Tuesday, March 23, 2010

Why We Don't Use the Rototiller Much

The rototiller has its uses, to be sure. But I avoid it when possible, for many reasons. It damages the physical soil structure, disrupts the soil ecology and hydrology, is tiring to the operator, hard on the ears, obscures birdsong and conversation, etc. It disconnects us from direct ground contact, and we don't know our soil and its ecology as intimately as when we are down there with our hands in it.
The rototiller can also kill small animals...a gruesome death.

Fortunately, we were digging by hand when CC spotted something odd in the soil. A dark jelly-like blob, at first glance. What...? But--"It's got legs!" she observed, scooping it up.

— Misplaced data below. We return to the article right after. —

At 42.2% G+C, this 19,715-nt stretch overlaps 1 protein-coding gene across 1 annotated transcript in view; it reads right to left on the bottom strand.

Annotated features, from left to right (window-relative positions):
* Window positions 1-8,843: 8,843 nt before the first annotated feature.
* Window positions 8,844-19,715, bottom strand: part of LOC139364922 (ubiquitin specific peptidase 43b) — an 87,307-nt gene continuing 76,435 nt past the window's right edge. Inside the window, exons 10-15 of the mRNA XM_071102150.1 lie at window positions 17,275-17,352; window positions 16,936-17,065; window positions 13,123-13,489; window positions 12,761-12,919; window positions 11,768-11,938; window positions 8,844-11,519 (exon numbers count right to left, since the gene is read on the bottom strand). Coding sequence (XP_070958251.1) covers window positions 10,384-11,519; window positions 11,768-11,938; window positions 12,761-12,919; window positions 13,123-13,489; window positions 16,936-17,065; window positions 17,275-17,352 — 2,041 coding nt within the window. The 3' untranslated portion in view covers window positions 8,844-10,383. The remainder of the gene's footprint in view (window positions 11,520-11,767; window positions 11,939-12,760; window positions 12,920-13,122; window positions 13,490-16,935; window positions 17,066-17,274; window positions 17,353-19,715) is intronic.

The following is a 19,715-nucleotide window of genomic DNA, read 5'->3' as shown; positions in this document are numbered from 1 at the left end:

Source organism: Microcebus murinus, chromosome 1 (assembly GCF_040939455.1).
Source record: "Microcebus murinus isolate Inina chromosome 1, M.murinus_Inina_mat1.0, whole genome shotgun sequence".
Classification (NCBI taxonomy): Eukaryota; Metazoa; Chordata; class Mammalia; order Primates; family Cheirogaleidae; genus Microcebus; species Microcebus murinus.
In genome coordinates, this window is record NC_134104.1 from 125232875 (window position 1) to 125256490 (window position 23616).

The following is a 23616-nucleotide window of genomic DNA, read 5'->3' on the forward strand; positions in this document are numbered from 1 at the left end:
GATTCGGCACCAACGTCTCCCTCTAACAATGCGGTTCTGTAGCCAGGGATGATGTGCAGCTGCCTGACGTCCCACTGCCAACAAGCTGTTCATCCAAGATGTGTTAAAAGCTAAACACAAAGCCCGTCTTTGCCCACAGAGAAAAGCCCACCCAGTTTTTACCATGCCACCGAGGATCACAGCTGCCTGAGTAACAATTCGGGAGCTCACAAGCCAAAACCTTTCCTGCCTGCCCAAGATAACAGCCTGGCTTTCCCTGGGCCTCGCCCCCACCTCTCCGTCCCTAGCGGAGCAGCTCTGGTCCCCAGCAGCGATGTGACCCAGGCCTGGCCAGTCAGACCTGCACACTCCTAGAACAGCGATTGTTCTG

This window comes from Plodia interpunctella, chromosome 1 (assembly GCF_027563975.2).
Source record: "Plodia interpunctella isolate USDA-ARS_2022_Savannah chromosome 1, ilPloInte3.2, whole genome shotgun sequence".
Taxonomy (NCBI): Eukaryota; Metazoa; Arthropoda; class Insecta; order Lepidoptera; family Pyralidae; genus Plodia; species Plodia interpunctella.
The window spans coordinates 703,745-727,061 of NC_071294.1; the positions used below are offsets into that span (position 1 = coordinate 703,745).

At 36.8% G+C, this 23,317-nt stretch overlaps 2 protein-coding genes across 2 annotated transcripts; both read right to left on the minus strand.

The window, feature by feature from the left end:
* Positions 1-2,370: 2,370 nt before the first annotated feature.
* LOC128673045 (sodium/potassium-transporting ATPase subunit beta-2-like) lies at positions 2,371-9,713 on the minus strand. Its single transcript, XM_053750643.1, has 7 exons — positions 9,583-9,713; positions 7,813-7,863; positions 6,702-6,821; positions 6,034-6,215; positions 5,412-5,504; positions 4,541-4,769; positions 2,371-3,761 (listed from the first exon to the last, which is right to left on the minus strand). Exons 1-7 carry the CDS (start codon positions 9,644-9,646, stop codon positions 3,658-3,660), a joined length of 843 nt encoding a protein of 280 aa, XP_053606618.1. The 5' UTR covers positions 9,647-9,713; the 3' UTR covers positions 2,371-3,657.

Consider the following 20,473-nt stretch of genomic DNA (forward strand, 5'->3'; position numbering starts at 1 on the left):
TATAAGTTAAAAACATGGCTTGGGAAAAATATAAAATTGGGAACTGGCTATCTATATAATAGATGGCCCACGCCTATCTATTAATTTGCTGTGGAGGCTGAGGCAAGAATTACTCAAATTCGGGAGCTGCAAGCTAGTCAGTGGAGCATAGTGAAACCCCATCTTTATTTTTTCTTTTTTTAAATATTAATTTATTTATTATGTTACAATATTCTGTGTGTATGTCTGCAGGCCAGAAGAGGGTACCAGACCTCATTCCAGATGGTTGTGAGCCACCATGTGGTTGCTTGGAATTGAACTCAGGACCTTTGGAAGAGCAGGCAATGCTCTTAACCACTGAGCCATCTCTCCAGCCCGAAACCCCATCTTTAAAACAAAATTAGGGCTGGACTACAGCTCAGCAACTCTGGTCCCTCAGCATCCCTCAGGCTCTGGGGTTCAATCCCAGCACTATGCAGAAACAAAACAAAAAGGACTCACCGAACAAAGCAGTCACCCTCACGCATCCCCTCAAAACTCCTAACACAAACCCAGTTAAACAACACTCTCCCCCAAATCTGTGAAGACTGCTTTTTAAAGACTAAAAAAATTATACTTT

On unfurling, it turned out to be a salamander.

It's not uncommon to spot a new insect or plant at the farm...or even bird. But today we found a representative of a whole new ORDER! Never before have we found a salamander of any kind on the farm!

Based on comparison with online photos, this appears to be the Smallmouth Salamander, Ambystoma texanum.

http://www.caudata.org/cc/species/Ambystoma/A_texanum.shtml shows photos that look a whole lot like this precious creature.

We took photos as quickly as possible, and then "replanted" the salamander at the edge of the garden, safe from further digging and from the lime we were about to apply.

Amphibians absorb chemicals readily through their skin. Thus, they are very sensitive to environmental degradation, and serve as "indicator species" in an environment. I rejoice to see more of them, and more diversity, as the years go by and the farm becomes a more balanced ecosystem.

Seeing this salamander, however, makes me question my use of hydrated lime in the garden...a quick, easy and cheap way of raising soil pH for acid-hating crops like spinach and other salad greens. I'll continue to ponder this dilemma.

1 comment:

Anonymous said...

Wood ashes?